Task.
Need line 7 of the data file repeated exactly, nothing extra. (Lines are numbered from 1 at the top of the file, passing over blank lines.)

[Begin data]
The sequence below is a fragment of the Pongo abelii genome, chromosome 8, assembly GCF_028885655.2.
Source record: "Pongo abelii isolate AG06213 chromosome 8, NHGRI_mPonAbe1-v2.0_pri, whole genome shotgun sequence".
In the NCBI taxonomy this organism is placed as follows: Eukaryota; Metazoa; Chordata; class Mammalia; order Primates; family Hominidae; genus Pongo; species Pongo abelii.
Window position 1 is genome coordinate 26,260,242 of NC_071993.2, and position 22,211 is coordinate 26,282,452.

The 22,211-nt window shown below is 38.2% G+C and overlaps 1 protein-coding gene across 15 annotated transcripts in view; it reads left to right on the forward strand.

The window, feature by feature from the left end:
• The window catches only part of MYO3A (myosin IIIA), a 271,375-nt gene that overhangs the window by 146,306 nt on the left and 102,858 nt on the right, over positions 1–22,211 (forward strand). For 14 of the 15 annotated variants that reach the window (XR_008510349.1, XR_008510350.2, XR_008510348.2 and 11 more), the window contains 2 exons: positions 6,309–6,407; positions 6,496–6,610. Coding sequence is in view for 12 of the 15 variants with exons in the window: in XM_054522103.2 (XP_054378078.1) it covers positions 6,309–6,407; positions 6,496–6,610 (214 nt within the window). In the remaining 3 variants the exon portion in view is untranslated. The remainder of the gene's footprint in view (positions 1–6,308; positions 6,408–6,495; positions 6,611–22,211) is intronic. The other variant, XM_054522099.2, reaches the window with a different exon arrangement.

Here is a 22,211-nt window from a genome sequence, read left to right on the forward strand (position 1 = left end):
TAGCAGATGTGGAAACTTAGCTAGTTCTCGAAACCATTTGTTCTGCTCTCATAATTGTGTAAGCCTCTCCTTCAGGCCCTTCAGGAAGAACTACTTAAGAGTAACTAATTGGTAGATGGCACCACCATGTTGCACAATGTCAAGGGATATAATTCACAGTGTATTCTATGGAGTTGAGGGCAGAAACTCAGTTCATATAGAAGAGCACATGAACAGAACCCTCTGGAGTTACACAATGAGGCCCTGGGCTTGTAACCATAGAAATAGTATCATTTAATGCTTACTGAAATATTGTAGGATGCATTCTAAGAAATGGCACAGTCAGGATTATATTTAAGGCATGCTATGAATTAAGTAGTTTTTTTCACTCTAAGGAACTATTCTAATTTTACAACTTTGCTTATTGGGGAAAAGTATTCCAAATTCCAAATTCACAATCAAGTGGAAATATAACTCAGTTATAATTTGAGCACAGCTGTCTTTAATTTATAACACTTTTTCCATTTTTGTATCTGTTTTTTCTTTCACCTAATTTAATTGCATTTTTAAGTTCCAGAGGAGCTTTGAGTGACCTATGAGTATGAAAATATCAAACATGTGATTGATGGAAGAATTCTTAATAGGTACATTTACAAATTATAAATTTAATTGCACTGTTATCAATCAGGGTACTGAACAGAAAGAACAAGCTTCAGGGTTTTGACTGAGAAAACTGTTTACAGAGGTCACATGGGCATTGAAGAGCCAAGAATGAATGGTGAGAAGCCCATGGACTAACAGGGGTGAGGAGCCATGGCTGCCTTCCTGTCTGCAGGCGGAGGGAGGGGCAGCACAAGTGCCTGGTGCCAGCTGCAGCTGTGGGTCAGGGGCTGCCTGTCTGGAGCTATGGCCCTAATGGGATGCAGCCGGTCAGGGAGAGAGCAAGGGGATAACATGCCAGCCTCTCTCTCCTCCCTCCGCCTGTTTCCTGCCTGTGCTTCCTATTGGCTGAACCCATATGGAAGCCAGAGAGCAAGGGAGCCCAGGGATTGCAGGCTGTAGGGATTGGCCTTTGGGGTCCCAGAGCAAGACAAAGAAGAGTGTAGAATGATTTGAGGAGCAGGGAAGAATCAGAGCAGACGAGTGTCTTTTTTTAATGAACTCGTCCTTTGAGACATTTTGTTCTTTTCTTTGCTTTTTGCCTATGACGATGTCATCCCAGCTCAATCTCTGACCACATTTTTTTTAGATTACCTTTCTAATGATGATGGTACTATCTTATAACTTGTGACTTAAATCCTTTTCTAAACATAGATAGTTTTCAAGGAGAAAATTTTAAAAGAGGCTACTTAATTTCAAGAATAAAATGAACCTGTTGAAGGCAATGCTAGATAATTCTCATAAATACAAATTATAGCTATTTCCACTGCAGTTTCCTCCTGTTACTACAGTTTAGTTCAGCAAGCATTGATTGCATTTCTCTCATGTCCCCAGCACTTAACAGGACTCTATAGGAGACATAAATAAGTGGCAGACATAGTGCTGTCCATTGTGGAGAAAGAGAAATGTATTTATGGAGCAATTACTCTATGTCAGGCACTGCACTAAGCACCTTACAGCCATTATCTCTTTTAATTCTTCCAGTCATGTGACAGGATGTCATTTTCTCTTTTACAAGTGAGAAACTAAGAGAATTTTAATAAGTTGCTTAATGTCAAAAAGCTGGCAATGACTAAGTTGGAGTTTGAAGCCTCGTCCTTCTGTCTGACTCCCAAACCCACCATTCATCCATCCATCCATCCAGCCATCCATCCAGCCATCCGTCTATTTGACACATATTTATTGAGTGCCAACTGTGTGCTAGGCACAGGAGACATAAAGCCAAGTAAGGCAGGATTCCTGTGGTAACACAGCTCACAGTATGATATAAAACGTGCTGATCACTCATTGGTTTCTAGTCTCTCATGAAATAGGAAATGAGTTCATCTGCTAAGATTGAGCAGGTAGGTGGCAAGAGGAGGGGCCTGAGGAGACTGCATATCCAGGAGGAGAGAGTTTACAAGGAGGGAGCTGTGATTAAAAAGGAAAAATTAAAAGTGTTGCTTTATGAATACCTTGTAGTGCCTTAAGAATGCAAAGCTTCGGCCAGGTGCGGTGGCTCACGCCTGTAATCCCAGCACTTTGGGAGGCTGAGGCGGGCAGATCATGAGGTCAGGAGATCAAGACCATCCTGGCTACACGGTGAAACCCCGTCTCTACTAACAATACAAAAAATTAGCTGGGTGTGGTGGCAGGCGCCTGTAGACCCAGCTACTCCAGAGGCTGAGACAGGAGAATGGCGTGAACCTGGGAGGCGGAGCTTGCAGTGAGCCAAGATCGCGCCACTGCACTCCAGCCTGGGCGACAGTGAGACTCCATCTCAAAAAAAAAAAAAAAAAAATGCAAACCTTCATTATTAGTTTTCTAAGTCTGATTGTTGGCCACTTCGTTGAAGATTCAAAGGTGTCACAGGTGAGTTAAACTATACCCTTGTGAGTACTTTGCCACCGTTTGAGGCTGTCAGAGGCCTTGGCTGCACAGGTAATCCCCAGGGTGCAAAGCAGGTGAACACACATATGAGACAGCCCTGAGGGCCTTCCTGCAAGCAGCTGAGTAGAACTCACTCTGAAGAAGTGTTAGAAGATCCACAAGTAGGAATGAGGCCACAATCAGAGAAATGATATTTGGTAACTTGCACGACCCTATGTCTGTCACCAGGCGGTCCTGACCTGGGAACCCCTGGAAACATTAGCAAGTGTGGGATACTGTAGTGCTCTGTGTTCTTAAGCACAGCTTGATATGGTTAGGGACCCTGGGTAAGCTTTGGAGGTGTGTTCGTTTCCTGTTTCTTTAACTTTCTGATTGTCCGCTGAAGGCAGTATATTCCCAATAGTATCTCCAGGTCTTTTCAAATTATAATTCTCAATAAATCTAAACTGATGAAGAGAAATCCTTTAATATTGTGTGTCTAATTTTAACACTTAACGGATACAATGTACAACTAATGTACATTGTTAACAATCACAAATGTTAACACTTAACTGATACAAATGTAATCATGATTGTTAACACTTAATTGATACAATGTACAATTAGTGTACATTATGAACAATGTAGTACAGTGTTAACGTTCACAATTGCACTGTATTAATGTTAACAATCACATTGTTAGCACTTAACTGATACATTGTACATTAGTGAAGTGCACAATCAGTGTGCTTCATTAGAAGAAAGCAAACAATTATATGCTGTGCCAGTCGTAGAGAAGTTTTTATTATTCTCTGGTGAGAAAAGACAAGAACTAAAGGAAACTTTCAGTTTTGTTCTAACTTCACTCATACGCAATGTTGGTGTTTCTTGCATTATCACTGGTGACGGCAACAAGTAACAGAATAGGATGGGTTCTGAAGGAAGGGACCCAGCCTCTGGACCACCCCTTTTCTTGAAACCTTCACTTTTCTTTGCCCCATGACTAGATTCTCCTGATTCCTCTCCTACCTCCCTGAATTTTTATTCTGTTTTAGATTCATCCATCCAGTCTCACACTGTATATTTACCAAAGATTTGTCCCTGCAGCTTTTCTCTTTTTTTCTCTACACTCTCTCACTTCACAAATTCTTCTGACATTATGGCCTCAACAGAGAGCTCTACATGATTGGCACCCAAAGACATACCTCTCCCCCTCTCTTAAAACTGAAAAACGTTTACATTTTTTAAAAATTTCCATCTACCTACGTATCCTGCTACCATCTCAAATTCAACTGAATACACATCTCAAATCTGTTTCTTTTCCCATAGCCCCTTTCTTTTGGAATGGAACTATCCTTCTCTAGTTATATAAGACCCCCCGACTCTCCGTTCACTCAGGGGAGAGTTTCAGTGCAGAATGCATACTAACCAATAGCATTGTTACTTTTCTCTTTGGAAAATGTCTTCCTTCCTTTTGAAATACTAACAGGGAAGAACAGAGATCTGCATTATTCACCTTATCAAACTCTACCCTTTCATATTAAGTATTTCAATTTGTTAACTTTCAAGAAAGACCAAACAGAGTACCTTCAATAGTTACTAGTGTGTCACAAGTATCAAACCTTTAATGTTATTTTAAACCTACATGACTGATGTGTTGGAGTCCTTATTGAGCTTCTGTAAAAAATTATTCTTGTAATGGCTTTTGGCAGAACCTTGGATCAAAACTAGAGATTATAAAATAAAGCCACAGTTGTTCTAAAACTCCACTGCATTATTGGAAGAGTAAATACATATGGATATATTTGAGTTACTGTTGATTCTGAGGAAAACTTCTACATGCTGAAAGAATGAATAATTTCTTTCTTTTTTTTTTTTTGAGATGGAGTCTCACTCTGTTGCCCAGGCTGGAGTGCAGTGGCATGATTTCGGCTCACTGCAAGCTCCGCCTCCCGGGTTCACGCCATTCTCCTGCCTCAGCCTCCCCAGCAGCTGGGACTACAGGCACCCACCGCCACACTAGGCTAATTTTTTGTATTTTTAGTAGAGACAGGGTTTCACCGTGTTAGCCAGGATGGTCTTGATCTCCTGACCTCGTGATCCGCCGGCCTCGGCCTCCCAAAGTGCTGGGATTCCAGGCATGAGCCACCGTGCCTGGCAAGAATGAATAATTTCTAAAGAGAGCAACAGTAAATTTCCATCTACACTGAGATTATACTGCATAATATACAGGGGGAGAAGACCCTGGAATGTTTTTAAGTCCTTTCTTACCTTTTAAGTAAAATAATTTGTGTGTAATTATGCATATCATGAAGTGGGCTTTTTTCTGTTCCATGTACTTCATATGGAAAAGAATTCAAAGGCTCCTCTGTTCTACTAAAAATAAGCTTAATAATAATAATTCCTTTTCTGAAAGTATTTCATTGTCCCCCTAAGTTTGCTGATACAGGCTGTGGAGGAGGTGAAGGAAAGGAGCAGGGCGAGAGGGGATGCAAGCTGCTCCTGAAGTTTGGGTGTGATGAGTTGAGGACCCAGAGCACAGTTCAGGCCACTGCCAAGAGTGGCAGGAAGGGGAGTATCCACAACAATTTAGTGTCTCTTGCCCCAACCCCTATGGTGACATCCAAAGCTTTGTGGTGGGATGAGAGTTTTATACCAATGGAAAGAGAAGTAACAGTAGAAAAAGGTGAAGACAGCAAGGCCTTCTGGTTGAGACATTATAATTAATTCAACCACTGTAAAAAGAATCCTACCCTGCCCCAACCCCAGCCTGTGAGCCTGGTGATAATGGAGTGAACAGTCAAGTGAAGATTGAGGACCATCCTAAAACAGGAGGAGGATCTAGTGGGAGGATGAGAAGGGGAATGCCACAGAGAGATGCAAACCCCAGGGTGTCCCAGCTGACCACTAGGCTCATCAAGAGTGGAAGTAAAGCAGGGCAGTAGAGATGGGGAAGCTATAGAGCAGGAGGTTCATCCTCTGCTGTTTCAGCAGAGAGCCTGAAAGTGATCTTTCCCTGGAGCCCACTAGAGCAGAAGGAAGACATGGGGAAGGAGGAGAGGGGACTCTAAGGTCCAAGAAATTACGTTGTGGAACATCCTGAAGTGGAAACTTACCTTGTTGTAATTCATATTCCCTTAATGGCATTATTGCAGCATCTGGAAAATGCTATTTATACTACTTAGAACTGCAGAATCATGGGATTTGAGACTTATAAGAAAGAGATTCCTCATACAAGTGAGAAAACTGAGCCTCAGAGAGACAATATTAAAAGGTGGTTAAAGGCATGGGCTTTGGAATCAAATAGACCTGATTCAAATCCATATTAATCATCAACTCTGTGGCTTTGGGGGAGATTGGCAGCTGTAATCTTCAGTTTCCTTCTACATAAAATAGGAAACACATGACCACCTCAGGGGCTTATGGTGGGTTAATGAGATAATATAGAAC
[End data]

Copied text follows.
• The window catches only part of MYO3A (myosin IIIA), a 271,375-nt gene that overhangs the window by 146,306 nt on the left and 102,858 nt on the right, over positions 1–22,211 (forward strand). For 14 of the 15 annotated variants that reach the window (XR_008510349.1, XR_008510350.2, XR_008510348.2 and 11 more), the window contains 2 exons: positions 6,309–6,407; positions 6,496–6,610. Coding sequence is in view for 12 of the 15 variants with exons in the window: in XM_054522103.2 (XP_054378078.1) it covers positions 6,309–6,407; positions 6,496–6,610 (214 nt within the window). In the remaining 3 variants the exon portion in view is untranslated. The remainder of the gene's footprint in view (positions 1–6,308; positions 6,408–6,495; positions 6,611–22,211) is intronic. The other variant, XM_054522099.2, reaches the window with a different exon arrangement.